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    Martin Creed: Work No.1636, 2013. Image courtesy the artist and Hauser & Wirth Photo: Genevieve Hanson

Exhibition: Farts, cacti, sellotape and 7000 white balloons feature in the Martin Creed's What's the Point of It?

Posted by Liv Siddall,

Someone farted all the way through the speech given by the Hayward’s curator about the opening of Martin Creed’s What’s the Point of It? to a crowd of journalists. It took a while for everyone to realise that these fart noises were coming from behind us, and it was actually an audio element in Creed’s show.

That was just the start of it. Minutes later I was alone upstairs in the show, kicking, suffocating and waving my arms to make tidal waves in a small glass room filled with 7000 balloons. Later I watched a man play a piece written by Creed on the piano, stood in front of gargantuan walls covered in prints made using broccoli, and I stood on the terrace of the gallery looking over London’s skyline next to a massive screen displaying a film of Creed’s wobbling penis.

“I am suspicious of galleries,” Creed told us, “they’re just rooms with special lights and paint.” Which perhaps explains the layout of this miraculous show. Not happy with making work and exhibiting it in the confines of the enormous gallery, Creed decided to take matters into his own hands and begin transforming the space according to him. Subsequently you’ll find Creed’s stamp on almost everything; the corridors, toilets, stairwells and terraces have all been filled with joyous work. He’s even programmed the curtains of an otherwise boring window to open and close automatically. Nothing is left un-magicked.

In short, this has to be one of the most exhilarating, fun shows in the history of retrospectives. Colours! Enormous spinning neon lettering! Music! Stacked chairs! Balloons! Nudity! A Ford Focus! Nothing is complicated, all he wants is for you, the viewer, to enjoy this and be involved with it as much as physically possible. From the stacked toilet paper to the balloon room and the constant noises, bells, whistles, farts, rainbows and dogs, this show is a joyous, soft-play area for an adult. It’s pleading with you to not think but to actually enjoy it. And what exactly is “it?” asked a journalist. Creed shrugged, “it’s something I think about a lot, but I still don’t understand.”

What’s the Point of it? is on show at the Hayward Gallery until Sunday 27 April.

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    Martin Creed at the Hayward Gallery: Inside the exhibition. Photos by Linda Nylind.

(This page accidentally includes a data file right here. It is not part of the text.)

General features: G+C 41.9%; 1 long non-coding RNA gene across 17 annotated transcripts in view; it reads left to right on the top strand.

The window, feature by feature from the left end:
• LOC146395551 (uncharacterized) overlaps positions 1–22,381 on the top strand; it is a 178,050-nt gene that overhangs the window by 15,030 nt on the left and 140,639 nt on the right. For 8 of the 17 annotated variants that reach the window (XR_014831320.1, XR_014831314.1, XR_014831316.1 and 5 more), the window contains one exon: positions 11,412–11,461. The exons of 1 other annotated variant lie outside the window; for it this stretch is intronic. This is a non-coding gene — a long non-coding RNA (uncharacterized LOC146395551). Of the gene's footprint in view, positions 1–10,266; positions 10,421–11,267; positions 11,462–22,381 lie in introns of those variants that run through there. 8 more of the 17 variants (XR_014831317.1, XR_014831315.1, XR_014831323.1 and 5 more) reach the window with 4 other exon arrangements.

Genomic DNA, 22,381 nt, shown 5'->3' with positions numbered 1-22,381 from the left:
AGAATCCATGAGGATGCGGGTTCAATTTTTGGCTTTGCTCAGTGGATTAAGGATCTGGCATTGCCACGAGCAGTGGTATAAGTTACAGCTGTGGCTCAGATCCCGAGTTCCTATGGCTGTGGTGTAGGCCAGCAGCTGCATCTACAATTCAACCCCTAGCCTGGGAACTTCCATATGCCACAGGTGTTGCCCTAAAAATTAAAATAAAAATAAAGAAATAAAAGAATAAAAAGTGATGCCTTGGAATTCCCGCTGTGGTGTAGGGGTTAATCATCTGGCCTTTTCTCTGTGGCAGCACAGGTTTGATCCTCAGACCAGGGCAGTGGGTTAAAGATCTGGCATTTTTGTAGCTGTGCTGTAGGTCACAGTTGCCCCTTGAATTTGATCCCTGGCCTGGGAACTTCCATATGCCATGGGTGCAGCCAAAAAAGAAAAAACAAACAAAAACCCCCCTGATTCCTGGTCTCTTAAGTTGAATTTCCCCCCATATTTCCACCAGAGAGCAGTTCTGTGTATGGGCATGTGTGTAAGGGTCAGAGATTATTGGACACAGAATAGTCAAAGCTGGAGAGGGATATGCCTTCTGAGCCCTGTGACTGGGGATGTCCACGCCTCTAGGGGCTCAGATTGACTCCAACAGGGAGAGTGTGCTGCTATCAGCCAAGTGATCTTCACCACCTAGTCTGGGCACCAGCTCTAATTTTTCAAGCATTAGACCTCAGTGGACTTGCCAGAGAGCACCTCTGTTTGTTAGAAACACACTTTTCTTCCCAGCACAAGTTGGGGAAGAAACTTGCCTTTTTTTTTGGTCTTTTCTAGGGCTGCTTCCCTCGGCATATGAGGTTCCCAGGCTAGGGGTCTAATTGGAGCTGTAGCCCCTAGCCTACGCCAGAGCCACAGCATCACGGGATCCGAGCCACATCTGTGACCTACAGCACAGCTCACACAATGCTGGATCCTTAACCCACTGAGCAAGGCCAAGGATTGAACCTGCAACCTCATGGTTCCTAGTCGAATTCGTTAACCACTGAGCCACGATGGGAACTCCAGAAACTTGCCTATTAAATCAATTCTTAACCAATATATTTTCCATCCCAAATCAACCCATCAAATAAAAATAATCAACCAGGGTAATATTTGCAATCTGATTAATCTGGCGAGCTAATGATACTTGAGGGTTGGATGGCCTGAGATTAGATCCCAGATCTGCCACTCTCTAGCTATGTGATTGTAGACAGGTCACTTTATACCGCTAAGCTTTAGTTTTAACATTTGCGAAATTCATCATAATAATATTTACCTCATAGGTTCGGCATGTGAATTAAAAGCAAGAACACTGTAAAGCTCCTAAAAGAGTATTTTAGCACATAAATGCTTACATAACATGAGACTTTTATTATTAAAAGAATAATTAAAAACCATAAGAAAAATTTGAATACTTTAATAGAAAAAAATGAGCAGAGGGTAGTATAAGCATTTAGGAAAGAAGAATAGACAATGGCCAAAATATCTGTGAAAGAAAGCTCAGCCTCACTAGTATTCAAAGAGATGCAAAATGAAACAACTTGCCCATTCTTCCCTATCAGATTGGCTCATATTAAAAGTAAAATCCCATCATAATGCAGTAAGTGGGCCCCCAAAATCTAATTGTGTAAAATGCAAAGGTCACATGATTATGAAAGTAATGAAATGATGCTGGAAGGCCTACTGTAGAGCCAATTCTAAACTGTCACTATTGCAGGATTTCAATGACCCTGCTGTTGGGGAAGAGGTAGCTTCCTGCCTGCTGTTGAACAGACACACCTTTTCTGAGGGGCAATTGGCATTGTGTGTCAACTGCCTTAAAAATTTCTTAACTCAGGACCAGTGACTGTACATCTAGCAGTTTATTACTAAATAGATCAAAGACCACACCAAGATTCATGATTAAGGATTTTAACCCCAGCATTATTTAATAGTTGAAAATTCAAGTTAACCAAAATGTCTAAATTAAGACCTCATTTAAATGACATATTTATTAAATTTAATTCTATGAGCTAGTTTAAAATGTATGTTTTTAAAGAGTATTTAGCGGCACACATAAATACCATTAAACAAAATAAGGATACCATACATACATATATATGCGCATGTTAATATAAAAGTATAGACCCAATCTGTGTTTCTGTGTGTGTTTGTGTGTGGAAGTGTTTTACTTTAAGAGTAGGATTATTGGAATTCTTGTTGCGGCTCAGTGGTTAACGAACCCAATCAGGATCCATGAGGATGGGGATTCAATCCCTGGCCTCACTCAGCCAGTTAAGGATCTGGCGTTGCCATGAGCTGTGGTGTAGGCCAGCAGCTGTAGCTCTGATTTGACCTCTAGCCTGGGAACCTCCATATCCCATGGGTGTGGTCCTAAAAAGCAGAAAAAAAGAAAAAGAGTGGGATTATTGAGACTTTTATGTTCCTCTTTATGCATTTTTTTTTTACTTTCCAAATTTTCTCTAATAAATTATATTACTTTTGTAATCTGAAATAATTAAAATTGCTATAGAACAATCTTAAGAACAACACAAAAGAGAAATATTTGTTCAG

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    Martin Creed at the Hayward Gallery: Inside the exhibition. Photos by Linda Nylind.

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    Martin Creed at the Hayward Gallery: Inside the exhibition. Photos by Linda Nylind.

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    Martin Creed at the Hayward Gallery: Inside the exhibition. Photos by Linda Nylind.

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    Martin Creed at the Hayward Gallery: Inside the Martin Creed at the Hayward Gallery: Inside the exhibition. Photos by Linda Nylind.

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    Martin Creed at the Hayward Gallery: Inside the exhibition. Photos by Linda Nylind.

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    Martin Creed at the Hayward Gallery: Inside the exhibition. Photos by Linda Nylind.

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    Martin Creed: Work No.960, 2008. Installation view courtesy Ikon Gallery, Birmingham,

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    Martin Creed: Work No.916, Boxes, 2008. Image courtesy the artist and Hauser & Wirth Photo: Ellen Page Wilson

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    Martin Creed: Work No.200, Half the air in a given space, 2008. Installation at Galerie Analix B & L Polla, Geneva, Switzerland, 1998 (Detail) Courtesy Il Giardino dei Lauri, © the artist, Image courtesy the artist

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    Martin Creed: Work No.88, A sheer of paper crumpled into a ball, 1995

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    Martin Creed: Work No. 1095, 2011. Image courtesy the artist and Hauser & Wirth
    Photo credit: Alex Delfanne

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    Martin Creed: Work No. 1095.

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    Martin Creed: Work No.1636, 2013. Image courtesy the artist and Hauser & Wirth Photo: Genevieve Hanson

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Posted by Liv Siddall

Liv joined It’s Nice That as an intern in 2011 and is now one of our editors. She oversees itsnicethat.com and has a particular interest in illustration, photography and music videos. She also runs our London listings site This At There, and is a regular on our Studio Audience podcast.